It is objected to Pres. Finney by some of the British theologians, that he does not hold that Christ suffered for us the penalty of the law. Their notion seems to be that atonement and justification are judicial transactions in the strictest sense of the term. The death of Christ is legally substituted for the death of the sinner, and the righteousness of Christ is legally substituted for the obedience which the sinner owed to the law. The law, they hold, is satisfied in a way literally analogous to that in which satisfaction is made for a pecuniary debt when a friend pays instead of the debtor. This is substantially the same thing with our old-school theology in America; but Dr. Campbell must be aware that a very large section of American theologians do not accept these views, and that these, as a body, are the ministers most active in the promotion of revivals of religion and in all reformatory movements. Pres. Finney has always been a theologian of the new-school. The aim of this school is to "justify the ways of God to man," and therefore to show that the Bible System, correctly taken, perfectly harmonizes with the intuitions and deductions of right reason and sound philosophy. They are not inferior to their brethren of the old-school in their reverence for revelation and its articulate teachings; but like Bishop Butler, one of the most reverent of men, they dare not "vilify reason," which is the only faculty by which we can judge of anything. The dread that some men feel of a thorough intellectual investigation of everything, betrays their half-conscious apprehension that their particular views cannot stand such a test. The careful, intrepid, and yet humble, use of all our mental faculties can never be displeasing to him who created us in the image of his own intelligence, and approves above all things the cherishing of a confiding, childlike spirit.
On the old-school scheme, the law ought to have said, The soul that sinneth shall die, some fit substitute shall die in his stead. In that case Christ's death would have literally satisfied the law; but how is the law literally satisfied by Christ when it simply denounced death upon the transgressors? The law knows nothing of substitution. Substitution is an expedient of the government aside from law, by which the ends of law are attained better than they could be by the execution of the penalty. It is a common idea that somehow on somebody the penalty must be executed or the veracity of the law-giver be dishonored. But the veracity of the law-giver is not preserved by substitution, unless the law itself provided for substitution. The truth is the penalty is not absolutely threatened as the reward of obedience is absolutely promised. Were this the case there could be no vicarious atonement, and every sinner must himself die. The reward of obedience cannot be set aside without injury to him who is entitled to it. But a penalty can be set aside with no injury to any one when a sufficient atonement is made; and when, as in the case of the gospel, the atonement is of transcendent dignity, the substitution does unspeakable good to all, and even the law itself is magnified and made honorable by its glory.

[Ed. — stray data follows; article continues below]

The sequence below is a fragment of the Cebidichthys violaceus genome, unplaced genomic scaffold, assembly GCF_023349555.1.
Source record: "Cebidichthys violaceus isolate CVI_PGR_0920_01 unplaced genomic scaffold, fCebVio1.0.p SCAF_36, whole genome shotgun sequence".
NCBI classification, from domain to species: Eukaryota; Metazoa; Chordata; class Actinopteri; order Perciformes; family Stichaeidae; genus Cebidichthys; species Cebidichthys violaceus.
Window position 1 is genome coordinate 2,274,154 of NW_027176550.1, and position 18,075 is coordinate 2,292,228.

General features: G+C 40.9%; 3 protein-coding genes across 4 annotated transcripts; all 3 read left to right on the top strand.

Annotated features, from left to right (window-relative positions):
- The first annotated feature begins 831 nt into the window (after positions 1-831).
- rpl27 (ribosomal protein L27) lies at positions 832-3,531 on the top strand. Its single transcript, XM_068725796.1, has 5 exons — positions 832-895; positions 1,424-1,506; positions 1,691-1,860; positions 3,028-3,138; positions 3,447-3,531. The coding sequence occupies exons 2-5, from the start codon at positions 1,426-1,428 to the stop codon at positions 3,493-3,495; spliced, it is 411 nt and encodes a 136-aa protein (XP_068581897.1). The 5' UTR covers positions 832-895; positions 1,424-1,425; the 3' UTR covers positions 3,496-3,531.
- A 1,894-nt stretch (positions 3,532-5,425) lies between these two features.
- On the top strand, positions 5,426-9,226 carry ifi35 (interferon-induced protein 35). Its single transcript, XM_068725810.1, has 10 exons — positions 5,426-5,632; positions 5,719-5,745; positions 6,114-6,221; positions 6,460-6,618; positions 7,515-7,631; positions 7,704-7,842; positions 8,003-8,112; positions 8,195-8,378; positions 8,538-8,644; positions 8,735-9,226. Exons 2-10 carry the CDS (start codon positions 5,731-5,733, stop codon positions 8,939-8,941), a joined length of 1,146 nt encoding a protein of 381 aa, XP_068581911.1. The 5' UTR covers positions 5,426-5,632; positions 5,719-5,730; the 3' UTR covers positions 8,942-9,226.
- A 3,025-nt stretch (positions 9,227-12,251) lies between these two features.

In like manner it appears that legal or judicial imputation of another's merits, is inconceivable, unless the law says, To obtain a reward thou must obey or some one else for thee--which never could be the form of moral law. But when a sinner's transgressions are expiated by an adequate atonement and he is restored to obedience, though he never can be on the score of justice entitled to favor himself, he may be properly loaded with benefits for the sake of one who by transcendent virtue and sacrifice deserves high reward from the government. But this is not a judicial transaction. It is extra-judicial, extra legal; but not contrary to law. Law never forbade such a transaction, though it is far above its scope to make provision for so high a procedure. In this sense the merits of Christ are imputed to his brethren and they share in the rewards which honor and emblazon his ineffable exploits in doing and suffering.
While we with Pres. Finney reject the old-school theory, we are most happy to say that we by no means hold that this theory practically repudiates the gospel. Its aim is to set forth the bitter evil of sin, the exceeding love and grace of God, the obligations of the sinner to the Savior; and thus it has brought to bear upon the heart the great ideas of the gospel. Through these great idea shining with their own wondrous light amid the cloud-piles of the theory, myriads of sinners have been brought to God and found their souls emancipated from condemnation and sin. But the theory itself never did any moral good; and happy is the man who, led to reject it, does not cast away along with it those great gospel ideas which make the worst imaginable theory that embraces them infinitely better than the best which ignores their glory. To us the sternest old-schoolism that loves Gethsemane and Calvary is infinitely preferable for the salvation of man to the superfinest theology that refuses to honor the vicarious cross of the Son of God.
We are glad Pres. Finney does not turn aside from his pulpit labors to newspaper controversy. It has never been his wont to do so. He has written only two short explanatory letters. It is our persuasion as well as his, that the objections urged in Britain are not urged here by new-school men, among whom his labors have usually been performed. Old-school theologians, till they greatly change their theories, will of course find fault with his theological system; but we hope not a few of them believe that he is a true servant of Jesus Christ.